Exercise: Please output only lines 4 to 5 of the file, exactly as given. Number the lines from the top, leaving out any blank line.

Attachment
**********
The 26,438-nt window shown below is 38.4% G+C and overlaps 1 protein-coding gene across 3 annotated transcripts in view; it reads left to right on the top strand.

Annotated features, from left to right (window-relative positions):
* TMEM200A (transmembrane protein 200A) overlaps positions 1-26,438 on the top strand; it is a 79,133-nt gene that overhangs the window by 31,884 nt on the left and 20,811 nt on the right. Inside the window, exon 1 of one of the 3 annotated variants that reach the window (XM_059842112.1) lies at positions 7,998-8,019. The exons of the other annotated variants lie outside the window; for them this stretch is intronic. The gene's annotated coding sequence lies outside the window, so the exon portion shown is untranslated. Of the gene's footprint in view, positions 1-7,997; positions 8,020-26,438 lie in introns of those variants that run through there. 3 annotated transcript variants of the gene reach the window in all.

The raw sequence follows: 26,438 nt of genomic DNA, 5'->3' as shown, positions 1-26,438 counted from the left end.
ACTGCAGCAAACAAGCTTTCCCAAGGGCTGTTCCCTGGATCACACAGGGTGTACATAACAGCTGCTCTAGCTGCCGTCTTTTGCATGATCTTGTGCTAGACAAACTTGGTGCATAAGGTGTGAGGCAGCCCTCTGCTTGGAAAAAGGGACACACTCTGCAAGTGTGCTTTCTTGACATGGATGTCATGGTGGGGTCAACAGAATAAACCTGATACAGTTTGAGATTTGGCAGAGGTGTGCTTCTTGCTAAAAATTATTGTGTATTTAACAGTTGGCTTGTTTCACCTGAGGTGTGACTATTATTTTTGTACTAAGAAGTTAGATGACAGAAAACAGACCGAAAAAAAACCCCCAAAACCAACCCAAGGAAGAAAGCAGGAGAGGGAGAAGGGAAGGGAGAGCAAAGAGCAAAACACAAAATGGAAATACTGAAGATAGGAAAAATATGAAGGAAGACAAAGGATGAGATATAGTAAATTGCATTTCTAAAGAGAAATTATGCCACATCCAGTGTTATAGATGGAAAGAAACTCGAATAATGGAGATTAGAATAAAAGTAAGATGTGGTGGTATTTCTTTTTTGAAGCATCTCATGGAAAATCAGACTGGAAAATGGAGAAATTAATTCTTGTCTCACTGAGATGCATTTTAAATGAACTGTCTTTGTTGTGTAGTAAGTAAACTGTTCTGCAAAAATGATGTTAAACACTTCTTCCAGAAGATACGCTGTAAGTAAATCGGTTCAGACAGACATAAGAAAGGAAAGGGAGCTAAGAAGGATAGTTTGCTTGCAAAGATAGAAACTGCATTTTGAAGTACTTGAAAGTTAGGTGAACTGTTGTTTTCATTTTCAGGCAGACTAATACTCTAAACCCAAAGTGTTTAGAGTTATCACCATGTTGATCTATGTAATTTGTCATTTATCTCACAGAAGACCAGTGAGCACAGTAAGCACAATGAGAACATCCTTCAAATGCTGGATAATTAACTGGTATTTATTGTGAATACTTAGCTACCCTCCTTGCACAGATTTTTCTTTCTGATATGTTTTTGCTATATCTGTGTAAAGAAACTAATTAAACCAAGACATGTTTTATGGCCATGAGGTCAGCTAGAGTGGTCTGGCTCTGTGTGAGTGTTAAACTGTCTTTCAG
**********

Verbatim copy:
The raw sequence follows: 26,438 nt of genomic DNA, 5'->3' as shown, positions 1-26,438 counted from the left end.
ACTGCAGCAAACAAGCTTTCCCAAGGGCTGTTCCCTGGATCACACAGGGTGTACATAACAGCTGCTCTAGCTGCCGTCTTTTGCATGATCTTGTGCTAGACAAACTTGGTGCATAAGGTGTGAGGCAGCCCTCTGCTTGGAAAAAGGGACACACTCTGCAAGTGTGCTTTCTTGACATGGATGTCATGGTGGGGTCAACAGAATAAACCTGATACAGTTTGAGATTTGGCAGAGGTGTGCTTCTTGCTAAAAATTATTGTGTATTTAACAGTTGGCTTGTTTCACCTGAGGTGTGACTATTATTTTTGTACTAAGAAGTTAGATGACAGAAAACAGACCGAAAAAAAACCCCCAAAACCAACCCAAGGAAGAAAGCAGGAGAGGGAGAAGGGAAGGGAGAGCAAAGAGCAAAACACAAAATGGAAATACTGAAGATAGGAAAAATATGAAGGAAGACAAAGGATGAGATATAGTAAATTGCATTTCTAAAGAGAAATTATGCCACATCCAGTGTTATAGATGGAAAGAAACTCGAATAATGGAGATTAGAATAAAAGTAAGATGTGGTGGTATTTCTTTTTTGAAGCATCTCATGGAAAATCAGACTGGAAAATGGAGAAATTAATTCTTGTCTCACTGAGATGCATTTTAAATGAACTGTCTTTGTTGTGTAGTAAGTAAACTGTTCTGCAAAAATGATGTTAAACACTTCTTCCAGAAGATACGCTGTAAGTAAATCGGTTCAGACAGACATAAGAAAGGAAAGGGAGCTAAGAAGGATAGTTTGCTTGCAAAGATAGAAACTGCATTTTGAAGTACTTGAAAGTTAGGTGAACTGTTGTTTTCATTTTCAGGCAGACTAATACTCTAAACCCAAAGTGTTTAGAGTTATCACCATGTTGATCTATGTAATTTGTCATTTATCTCACAGAAGACCAGTGAGCACAGTAAGCACAATGAGAACATCCTTCAAATGCTGGATAATTAACTGGTATTTATTGTGAATACTTAGCTACCCTCCTTGCACAGATTTTTCTTTCTGATATGTTTTTGCTATATCTGTGTAAAGAAACTAATTAAACCAAGACATGTTTTATGGCCATGAGGTCAGCTAGAGTGGTCTGGCTCTGTGTGAGTGTTAAACTGTCTTTCAG